I was invited to be the guest at the weekly chat conducted by a Facebook group I belong to last Friday evening. The subject was my memoir, Leaving the Hall Light On.
And I must admit when I agreed to attend I had no idea what to expect. I’ve participated in online telecoms, individual chats on Facebook, but never a group chat. I didn’t even know at first whether this would be an audio chat or just through the computer keyboard.
I found out soon enough – it was a typing on the computer kind of chat.
The organizer sent a link to a Facebook chat application called “Let’s Chat” via Clobby Group Chat, and I logged in about fifteen minutes before my six o’clock evening start time. A few people were already there – I could tell from the list on the right sidebar. The group leader was also there and said she was relieved to know I managed to successfully get in. Then she had me test how many words I could type in the little input box before the application cut me off. It turned out to be about two and a quarter lines of text. She said I could keep “talking” if I hit return at the end of my limit. I would then get another input box that allowed me to continue.
Now all of that works very well in practice and through the first few questions that were one on one between the leader and me, but pretty soon others started typing in their questions as well. And some turned out to be comments to past answers, and some not even directed at me. It’s like a lot of balls being thrown my way at once that kept me on my toes – or fingertips I should say. I had to keep scrolling up and down to make sure I answered what I needed to answer. By this time my fingers were huffing and puffing, but I think I answered every one. When the leader announced after about an hour and fifteen minutes that the question and answer period was over and that the attendees could then just chat amongst themselves, I was definitely ready for a rest.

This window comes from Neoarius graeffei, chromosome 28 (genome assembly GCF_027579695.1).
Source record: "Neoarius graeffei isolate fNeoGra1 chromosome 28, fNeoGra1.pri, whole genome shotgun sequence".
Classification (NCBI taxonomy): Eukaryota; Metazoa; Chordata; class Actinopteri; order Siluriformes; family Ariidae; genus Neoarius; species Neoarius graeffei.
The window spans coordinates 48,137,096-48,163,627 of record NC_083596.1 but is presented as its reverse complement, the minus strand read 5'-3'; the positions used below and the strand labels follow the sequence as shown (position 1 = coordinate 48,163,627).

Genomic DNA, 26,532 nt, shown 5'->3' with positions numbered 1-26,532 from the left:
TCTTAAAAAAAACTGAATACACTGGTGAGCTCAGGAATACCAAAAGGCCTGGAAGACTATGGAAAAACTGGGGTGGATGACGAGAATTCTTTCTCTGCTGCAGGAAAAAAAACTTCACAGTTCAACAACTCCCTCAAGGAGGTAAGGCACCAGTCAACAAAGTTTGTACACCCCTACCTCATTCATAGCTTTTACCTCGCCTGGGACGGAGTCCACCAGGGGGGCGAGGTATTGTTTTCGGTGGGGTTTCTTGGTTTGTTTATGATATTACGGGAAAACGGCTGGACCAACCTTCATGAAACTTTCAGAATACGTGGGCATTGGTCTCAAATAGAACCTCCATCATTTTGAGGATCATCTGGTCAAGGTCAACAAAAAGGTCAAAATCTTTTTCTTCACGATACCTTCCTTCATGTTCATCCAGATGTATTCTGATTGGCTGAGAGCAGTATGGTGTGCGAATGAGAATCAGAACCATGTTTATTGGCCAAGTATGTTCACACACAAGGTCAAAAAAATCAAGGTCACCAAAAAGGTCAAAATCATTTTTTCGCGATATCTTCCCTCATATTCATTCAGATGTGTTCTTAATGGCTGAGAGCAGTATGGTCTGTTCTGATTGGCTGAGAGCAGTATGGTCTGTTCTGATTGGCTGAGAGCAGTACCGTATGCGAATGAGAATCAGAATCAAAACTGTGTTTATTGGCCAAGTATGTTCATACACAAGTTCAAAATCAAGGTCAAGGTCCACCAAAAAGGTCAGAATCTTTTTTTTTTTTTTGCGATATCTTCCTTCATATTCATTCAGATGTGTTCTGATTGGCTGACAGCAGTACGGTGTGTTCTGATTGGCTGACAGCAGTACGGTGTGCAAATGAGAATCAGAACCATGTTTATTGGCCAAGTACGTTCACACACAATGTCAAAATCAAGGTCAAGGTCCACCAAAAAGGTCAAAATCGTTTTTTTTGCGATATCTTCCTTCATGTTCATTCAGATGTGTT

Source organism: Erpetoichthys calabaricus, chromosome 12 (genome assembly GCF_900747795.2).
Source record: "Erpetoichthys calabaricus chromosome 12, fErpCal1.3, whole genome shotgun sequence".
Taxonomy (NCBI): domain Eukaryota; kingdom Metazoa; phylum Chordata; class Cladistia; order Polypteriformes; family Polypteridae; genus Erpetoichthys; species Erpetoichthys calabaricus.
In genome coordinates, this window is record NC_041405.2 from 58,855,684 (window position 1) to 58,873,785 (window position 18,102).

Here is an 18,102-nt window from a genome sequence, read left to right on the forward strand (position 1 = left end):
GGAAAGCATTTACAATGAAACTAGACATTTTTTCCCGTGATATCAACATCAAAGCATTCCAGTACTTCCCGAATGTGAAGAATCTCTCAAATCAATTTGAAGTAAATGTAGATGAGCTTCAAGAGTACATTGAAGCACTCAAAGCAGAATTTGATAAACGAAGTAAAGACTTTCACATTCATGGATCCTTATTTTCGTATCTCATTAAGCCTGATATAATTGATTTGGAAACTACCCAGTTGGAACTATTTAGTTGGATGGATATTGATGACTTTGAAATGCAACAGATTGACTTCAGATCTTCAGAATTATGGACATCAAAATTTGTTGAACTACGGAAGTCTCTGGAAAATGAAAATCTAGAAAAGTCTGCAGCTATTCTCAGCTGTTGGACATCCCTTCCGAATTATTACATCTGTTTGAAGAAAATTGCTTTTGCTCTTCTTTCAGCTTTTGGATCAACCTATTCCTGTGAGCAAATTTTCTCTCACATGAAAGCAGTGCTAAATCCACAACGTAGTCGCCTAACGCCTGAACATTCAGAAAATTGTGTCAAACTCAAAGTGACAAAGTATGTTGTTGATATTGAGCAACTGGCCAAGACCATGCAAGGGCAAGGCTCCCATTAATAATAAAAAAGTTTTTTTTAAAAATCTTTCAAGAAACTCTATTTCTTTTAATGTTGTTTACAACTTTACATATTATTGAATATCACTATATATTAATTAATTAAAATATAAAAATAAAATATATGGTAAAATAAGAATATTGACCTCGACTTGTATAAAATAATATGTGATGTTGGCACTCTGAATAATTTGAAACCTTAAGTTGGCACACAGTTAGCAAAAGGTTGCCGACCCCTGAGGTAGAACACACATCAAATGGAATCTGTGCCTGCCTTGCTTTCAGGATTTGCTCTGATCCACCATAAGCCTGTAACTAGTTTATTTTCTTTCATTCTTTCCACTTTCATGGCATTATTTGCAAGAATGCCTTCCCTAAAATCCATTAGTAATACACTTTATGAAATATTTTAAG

A couple of other things:
People kept coming in and out of the chat – I could tell because their names kept flashing on the screen. I was a little taken aback when one participant left the chat after about a minute into it. I started to wonder what did I do, what did I say, but I realized I had to get over that and more on. The screen also told me who was typing.
Also, I had my computer desktop loaded with backup material. But I never referred to any of it. That’s good. It proved I didn’t need any notes. Plus I wouldn’t have had the time to look if I did need them.
My online chatting experience turned out to be both an exhausting and exciting. Plus I loved to interact with so many people about my book. We’ve agreed to meet again after they’ve read the book.